Many of the world's great civilisations have produced intricate and sophisticated styles of calligraphy. Islamic civilisation has proven no different in this regard and possesses a long tradition with several differently articulated styles. Gifts related to Arabic calligraphy are equally diverse. They range from the decorative to the functional. No matter what your recipient's interest in Islamic art and writing, there is likely to be a calligraphy gift that will fit the bill.
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Arabic is the spiritual language of Islam, and as such, many beautiful and important verses from the Koran have been displayed in calligraphy. This kind of calligraphy makes a great gift idea for Muslim family members or friends and can be used almost anywhere, from the home to the workplace. In addition to verses, sayings of the Prophet or other popular Muslim phrases are often written in calligraphy on cards suitable for framing, or mounted on plaques.
Due to the enduring visual appeal of the Arabic language, its calligraphy is not of interest to Muslims alone. People from all walks of life can appreciate and even cherish Arabic calligraphy gifts of a more general nature. Some calligraphers will transliterate the name of the person in mind into Arabic lettering or calligraphy. You can then have that name emblazoned on a T-shirt, wall art, or even a coffee mug. Non-personalised gifts -- particularly those using words like "peace," "prosperity," or "prayer" -- are also common, and are usually easier to find.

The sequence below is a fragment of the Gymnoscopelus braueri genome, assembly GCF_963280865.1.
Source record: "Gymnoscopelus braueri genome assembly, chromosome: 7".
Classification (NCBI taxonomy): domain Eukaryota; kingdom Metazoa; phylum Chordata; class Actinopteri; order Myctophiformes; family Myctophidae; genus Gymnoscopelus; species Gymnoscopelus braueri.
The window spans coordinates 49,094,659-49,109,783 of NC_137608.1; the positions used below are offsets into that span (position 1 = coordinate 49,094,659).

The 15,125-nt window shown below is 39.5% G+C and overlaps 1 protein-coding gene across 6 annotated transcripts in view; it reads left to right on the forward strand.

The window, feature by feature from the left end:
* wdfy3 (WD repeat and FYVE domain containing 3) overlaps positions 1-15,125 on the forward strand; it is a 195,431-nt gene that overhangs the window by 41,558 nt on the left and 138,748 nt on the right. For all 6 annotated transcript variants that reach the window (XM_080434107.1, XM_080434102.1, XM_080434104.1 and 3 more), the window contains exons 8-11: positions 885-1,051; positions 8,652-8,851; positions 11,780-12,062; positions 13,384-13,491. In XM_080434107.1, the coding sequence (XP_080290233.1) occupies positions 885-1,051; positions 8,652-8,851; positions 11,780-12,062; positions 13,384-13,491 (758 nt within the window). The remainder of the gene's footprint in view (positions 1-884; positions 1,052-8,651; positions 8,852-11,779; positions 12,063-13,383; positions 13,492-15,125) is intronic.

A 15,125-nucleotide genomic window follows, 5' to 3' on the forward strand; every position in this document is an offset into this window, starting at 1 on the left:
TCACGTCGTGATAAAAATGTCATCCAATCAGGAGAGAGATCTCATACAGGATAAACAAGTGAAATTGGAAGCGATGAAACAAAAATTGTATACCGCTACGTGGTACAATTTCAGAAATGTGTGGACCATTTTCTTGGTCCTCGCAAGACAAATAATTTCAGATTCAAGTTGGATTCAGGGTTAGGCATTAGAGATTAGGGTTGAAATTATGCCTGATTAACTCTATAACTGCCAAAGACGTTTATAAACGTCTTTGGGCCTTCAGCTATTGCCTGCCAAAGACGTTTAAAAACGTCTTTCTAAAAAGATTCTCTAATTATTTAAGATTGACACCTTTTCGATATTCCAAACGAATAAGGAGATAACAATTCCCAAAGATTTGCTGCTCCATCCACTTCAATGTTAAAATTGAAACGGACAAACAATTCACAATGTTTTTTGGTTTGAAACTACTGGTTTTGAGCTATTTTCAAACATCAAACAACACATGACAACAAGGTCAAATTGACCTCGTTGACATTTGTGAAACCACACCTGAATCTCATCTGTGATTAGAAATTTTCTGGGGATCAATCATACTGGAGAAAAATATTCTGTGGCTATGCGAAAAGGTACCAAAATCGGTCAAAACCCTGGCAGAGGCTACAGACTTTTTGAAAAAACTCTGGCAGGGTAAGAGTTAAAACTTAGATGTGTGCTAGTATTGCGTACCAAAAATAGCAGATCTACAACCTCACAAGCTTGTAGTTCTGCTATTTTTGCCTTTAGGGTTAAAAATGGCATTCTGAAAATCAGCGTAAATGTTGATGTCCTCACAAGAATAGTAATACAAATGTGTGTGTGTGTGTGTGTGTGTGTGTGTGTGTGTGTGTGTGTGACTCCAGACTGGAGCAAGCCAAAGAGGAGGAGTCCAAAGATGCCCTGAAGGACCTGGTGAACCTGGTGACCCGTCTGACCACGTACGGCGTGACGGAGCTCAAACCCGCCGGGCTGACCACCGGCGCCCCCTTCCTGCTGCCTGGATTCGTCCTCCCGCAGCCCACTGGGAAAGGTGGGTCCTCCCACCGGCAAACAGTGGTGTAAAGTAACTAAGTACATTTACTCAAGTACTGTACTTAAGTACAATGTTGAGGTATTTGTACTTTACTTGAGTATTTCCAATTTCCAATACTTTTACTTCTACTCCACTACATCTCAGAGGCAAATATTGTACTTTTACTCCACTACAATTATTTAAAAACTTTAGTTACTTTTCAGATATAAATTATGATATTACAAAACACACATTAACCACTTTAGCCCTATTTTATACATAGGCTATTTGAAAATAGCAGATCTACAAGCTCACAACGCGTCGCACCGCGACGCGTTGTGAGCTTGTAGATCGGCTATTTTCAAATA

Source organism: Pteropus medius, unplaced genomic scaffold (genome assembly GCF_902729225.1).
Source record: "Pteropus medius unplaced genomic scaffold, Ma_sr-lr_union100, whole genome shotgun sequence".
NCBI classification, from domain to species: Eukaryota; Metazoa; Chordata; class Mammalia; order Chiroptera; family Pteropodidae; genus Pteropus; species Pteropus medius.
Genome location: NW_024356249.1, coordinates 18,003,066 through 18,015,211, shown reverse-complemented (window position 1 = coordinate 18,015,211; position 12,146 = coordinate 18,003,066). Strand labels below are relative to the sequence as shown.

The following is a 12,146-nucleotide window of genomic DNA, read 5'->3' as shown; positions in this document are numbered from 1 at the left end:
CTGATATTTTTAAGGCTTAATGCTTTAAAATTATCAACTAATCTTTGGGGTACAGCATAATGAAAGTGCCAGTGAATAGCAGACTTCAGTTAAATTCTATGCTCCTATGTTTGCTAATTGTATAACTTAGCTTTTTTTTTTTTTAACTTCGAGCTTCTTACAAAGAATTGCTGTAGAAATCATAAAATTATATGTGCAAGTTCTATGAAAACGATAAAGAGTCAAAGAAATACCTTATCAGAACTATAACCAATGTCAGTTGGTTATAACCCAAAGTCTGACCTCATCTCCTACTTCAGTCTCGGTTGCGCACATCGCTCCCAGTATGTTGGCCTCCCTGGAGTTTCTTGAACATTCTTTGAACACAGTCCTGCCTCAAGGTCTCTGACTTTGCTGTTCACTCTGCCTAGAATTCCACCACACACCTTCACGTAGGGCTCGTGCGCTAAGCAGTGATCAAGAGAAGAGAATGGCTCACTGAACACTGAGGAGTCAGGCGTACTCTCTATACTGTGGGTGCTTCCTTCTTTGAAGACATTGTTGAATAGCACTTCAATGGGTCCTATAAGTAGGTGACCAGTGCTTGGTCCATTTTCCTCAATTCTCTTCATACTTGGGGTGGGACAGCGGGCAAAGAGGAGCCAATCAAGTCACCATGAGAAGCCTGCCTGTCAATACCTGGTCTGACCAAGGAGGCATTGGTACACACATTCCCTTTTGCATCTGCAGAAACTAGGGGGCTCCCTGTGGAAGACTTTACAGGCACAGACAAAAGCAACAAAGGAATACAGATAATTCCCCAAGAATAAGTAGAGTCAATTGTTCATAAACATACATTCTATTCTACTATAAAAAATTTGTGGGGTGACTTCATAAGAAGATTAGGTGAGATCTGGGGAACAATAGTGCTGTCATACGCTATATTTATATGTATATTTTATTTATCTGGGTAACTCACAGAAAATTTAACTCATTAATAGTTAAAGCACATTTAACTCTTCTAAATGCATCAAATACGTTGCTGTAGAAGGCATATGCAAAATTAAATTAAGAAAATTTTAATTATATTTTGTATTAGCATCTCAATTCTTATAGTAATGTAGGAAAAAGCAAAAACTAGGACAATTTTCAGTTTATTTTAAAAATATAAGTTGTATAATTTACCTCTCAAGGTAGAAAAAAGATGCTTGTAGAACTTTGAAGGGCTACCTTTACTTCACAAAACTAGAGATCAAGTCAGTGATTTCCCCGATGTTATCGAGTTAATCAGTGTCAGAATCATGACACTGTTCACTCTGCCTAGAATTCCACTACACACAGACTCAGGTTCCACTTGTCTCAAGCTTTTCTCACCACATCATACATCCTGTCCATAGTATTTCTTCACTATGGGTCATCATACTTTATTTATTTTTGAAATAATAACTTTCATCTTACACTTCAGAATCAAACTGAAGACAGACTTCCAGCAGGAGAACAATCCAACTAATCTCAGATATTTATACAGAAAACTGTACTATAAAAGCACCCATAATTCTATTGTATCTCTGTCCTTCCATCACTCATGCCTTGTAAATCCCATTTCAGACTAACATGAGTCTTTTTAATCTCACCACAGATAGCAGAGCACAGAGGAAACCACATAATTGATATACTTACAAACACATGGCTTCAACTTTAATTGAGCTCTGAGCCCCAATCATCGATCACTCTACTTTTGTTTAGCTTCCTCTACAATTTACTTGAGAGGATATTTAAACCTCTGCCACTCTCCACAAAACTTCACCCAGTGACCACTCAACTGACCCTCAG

If the intended recipient of your gift is interested in doing the calligraphy him or herself, a traditional Arabic calligraphy set may be the perfect gift. Ideas include the paper and pens with which to can begin practicing letters. Many art supply stores will have specific pens designated for calligraphy. There are also reed pens or brushes, which are more authentic. Any paper with a slight gloss finish will do, so that the brush will easily slide across the surface.
For the beginner Arabic calligraphy artist, you might consider giving some written or visual resources to get started. A guide to the Arabic alphabet is a good place to start. Be sure to procure one that illustrates the order and direction of the strokes needed to make up each letter. A book specific to one of the many individual forms of Arabic calligraphy is also a good choice. These include but are not limited to Deewani, Kufi, Naskh, Riqa, Taliq, Thuluth and Sini styles.
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